A controversial holiday being acknowledged this week is drawing strong reactions and protest.
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The day in question is Confederate Memorial Day, or Confederate Heroes Day or Confederate Decoration Day, depending on what state you’re in.
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Here’s a look at the history of the controversial day.
What is it?
The state holiday is meant to honor those who fought and died in the Civil War.
Who recognizes it?
Florida, Kentucky, North Carolina, Texas, Tennessee, Alabama, Mississippi and South Carolina all either recognize Confederate Memorial Day as a state holiday or commemorate it.
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When is it?
That depends on what state you’re in. According to the Southern Poverty Law Center, Alabama and Mississippi observed Confederate Memorial Day on Monday, while Florida and Louisiana will celebrate it on Tuesday, the day Confederate General Joseph E. Johnston surrendered.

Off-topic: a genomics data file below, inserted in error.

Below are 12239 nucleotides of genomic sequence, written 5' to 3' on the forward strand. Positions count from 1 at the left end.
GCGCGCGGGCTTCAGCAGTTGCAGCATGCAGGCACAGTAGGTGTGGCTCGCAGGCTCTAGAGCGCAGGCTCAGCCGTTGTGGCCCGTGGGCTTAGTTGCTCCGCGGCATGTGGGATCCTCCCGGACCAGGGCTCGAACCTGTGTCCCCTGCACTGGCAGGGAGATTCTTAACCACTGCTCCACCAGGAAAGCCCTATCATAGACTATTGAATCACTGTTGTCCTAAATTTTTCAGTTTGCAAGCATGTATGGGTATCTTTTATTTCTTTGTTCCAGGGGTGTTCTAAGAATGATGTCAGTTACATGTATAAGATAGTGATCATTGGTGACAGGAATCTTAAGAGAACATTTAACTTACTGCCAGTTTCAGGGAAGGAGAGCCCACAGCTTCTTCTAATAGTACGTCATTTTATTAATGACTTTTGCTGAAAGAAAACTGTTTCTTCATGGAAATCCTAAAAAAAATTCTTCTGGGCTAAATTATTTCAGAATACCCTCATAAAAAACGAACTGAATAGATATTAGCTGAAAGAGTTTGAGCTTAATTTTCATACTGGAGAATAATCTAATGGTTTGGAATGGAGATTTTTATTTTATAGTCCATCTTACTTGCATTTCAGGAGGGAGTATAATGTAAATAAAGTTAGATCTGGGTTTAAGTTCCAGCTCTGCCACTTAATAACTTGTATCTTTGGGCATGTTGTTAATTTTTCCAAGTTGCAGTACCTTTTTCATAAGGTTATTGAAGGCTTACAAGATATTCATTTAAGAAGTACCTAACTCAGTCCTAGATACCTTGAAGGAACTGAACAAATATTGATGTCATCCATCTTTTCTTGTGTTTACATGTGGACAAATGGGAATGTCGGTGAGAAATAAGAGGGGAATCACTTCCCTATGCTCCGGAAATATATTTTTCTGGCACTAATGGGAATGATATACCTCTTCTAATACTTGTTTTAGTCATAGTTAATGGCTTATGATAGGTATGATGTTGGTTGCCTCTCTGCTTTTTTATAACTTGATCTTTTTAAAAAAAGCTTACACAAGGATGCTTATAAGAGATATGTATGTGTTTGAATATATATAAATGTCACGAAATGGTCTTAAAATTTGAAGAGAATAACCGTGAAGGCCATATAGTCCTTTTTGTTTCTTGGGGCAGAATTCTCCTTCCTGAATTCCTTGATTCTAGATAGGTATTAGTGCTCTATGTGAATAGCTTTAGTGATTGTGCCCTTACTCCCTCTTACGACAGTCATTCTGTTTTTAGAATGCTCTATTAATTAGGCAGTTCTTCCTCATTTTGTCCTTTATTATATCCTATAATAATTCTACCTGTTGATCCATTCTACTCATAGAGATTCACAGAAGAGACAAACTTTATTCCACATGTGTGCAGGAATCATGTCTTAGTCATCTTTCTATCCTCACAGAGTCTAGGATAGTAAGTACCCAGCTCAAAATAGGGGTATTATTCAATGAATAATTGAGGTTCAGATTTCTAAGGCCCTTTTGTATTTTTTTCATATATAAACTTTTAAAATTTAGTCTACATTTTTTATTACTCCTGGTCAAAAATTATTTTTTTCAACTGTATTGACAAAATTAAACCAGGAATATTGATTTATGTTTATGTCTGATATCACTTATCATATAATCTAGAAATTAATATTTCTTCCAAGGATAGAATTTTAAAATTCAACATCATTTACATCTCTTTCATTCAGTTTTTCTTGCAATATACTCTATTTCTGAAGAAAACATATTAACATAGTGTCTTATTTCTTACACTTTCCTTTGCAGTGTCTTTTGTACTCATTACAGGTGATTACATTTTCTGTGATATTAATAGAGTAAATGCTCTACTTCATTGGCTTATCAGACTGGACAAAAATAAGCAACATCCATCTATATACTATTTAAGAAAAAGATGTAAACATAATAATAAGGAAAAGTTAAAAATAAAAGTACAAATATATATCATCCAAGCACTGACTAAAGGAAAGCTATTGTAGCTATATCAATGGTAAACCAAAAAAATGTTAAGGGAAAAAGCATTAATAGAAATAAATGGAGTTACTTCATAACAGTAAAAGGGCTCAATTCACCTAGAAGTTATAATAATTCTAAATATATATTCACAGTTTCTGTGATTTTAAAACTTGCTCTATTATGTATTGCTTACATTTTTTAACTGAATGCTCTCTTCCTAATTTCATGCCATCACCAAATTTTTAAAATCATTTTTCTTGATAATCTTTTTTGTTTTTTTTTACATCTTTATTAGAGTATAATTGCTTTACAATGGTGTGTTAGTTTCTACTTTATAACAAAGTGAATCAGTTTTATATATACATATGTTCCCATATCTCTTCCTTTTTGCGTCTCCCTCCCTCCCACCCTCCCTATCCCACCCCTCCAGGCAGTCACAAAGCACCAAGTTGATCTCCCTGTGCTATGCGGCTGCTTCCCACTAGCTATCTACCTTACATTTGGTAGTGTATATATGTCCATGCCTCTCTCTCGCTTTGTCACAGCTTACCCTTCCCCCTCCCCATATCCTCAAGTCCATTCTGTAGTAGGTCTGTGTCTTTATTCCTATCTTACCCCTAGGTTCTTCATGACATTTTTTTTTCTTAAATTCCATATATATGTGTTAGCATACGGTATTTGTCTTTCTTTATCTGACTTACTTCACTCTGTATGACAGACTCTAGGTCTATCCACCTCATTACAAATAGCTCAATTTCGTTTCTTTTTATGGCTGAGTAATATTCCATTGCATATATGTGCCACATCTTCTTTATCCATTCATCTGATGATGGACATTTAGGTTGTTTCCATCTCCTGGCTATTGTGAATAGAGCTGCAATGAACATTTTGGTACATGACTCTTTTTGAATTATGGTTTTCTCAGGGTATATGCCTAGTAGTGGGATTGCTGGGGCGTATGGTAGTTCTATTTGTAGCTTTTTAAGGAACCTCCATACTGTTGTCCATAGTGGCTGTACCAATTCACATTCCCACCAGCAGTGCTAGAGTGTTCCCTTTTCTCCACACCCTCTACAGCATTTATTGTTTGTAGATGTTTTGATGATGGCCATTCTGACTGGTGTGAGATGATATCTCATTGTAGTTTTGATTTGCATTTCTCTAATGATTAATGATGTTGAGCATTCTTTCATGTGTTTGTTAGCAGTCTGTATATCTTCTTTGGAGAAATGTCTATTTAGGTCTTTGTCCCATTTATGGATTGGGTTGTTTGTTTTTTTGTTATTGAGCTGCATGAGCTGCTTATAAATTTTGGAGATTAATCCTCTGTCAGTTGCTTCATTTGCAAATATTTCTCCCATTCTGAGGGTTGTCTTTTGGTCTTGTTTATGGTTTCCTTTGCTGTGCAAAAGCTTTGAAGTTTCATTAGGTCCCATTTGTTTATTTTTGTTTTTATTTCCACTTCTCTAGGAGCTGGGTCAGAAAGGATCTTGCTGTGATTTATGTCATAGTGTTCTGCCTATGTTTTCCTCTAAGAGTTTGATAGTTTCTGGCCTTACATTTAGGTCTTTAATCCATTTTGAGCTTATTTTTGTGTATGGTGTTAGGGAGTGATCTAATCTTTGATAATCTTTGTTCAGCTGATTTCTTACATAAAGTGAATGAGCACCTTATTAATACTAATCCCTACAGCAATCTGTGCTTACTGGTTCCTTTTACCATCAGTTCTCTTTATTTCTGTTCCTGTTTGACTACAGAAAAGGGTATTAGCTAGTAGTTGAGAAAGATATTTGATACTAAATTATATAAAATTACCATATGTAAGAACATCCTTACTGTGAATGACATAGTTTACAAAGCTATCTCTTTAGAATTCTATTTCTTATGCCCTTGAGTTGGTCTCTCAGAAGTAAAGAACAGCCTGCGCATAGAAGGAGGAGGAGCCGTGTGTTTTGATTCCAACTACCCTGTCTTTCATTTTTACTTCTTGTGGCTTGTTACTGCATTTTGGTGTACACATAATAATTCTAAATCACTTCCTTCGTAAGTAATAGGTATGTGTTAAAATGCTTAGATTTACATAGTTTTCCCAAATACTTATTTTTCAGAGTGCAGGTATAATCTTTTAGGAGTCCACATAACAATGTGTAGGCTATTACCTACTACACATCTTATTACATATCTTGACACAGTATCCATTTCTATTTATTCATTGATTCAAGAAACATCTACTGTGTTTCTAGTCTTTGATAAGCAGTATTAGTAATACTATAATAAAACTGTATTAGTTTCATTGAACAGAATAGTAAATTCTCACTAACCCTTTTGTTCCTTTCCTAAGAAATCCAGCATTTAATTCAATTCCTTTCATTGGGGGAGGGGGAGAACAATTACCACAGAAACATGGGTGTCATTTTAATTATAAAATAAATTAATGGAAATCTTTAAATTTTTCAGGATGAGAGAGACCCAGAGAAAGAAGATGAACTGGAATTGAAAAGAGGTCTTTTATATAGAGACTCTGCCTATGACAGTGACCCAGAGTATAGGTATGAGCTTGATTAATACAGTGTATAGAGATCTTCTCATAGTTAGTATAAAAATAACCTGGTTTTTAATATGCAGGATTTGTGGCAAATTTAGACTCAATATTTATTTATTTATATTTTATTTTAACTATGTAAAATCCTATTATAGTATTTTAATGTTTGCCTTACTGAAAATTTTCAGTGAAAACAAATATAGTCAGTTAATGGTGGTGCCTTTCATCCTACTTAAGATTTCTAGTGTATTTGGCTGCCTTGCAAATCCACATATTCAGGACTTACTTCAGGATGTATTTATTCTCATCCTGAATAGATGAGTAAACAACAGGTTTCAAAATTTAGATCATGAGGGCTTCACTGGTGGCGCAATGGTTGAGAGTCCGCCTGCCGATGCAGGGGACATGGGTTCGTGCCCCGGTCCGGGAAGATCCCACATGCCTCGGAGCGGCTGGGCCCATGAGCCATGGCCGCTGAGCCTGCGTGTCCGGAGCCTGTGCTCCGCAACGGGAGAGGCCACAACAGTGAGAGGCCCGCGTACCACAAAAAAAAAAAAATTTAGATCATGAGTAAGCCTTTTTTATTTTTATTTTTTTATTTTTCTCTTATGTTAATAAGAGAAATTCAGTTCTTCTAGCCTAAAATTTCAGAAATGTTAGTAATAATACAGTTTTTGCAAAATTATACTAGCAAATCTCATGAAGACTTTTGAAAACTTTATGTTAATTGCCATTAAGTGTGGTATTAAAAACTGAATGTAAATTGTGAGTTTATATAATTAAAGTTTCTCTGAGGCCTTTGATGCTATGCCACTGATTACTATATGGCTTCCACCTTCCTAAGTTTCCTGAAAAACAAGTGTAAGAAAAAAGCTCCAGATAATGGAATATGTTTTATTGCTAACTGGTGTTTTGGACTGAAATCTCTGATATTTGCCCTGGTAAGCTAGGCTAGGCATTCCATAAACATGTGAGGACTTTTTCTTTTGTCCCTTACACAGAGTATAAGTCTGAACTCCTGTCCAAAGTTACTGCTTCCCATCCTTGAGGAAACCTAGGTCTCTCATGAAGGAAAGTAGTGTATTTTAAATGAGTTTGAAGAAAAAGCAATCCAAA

How did it start?
Confederate Memorial Day stretches back to the late 1800s. The first official celebration of the day was marked by a state proclamation in Georgia in 1874.
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What is the response to it?
The holiday has drawn criticism from some lawmakers and organizations.
In February 2021, Sen. Lauren Book (D-Plantation) filed legislation to eliminate Confederate Memorial Day, as well as two other Confederate holidays in the state: birthdays of Confederate General Robert E. Lee on Jan. 19, and Confederate President Jefferson Davis on June 3.
“As a State, we must underscore diversity and undercut tributes to Confederacy, which upheld the institution of slavery,” Book said in a news release at the time. “With the hate and divisiveness we’re seeing today, it is more important than ever to condemn racism and reaffirm that we are indeed ‘one nation, indivisible, with liberty and justice for all — not just for some.”
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